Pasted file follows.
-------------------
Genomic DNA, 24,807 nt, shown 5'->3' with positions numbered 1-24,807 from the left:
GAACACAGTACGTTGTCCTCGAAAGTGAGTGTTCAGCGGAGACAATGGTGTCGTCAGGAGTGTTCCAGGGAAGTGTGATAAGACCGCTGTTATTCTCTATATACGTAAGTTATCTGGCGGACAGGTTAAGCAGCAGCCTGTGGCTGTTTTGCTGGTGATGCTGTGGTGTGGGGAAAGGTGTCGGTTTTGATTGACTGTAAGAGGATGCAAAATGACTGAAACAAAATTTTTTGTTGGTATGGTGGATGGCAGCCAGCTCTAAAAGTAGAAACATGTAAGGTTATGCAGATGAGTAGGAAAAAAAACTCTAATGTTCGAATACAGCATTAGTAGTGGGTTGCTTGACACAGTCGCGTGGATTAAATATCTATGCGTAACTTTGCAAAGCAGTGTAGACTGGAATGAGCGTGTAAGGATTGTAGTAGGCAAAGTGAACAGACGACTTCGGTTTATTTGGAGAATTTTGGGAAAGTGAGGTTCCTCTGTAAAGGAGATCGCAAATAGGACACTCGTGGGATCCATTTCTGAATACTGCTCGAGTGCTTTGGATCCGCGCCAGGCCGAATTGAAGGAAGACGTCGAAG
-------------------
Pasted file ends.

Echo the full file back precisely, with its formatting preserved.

Genomic DNA, 24,807 nt, shown 5'->3' with positions numbered 1-24,807 from the left:
GAACACAGTACGTTGTCCTCGAAAGTGAGTGTTCAGCGGAGACAATGGTGTCGTCAGGAGTGTTCCAGGGAAGTGTGATAAGACCGCTGTTATTCTCTATATACGTAAGTTATCTGGCGGACAGGTTAAGCAGCAGCCTGTGGCTGTTTTGCTGGTGATGCTGTGGTGTGGGGAAAGGTGTCGGTTTTGATTGACTGTAAGAGGATGCAAAATGACTGAAACAAAATTTTTTGTTGGTATGGTGGATGGCAGCCAGCTCTAAAAGTAGAAACATGTAAGGTTATGCAGATGAGTAGGAAAAAAAACTCTAATGTTCGAATACAGCATTAGTAGTGGGTTGCTTGACACAGTCGCGTGGATTAAATATCTATGCGTAACTTTGCAAAGCAGTGTAGACTGGAATGAGCGTGTAAGGATTGTAGTAGGCAAAGTGAACAGACGACTTCGGTTTATTTGGAGAATTTTGGGAAAGTGAGGTTCCTCTGTAAAGGAGATCGCAAATAGGACACTCGTGGGATCCATTTCTGAATACTGCTCGAGTGCTTTGGATCCGCGCCAGGCCGAATTGAAGGAAGACGTCGAAG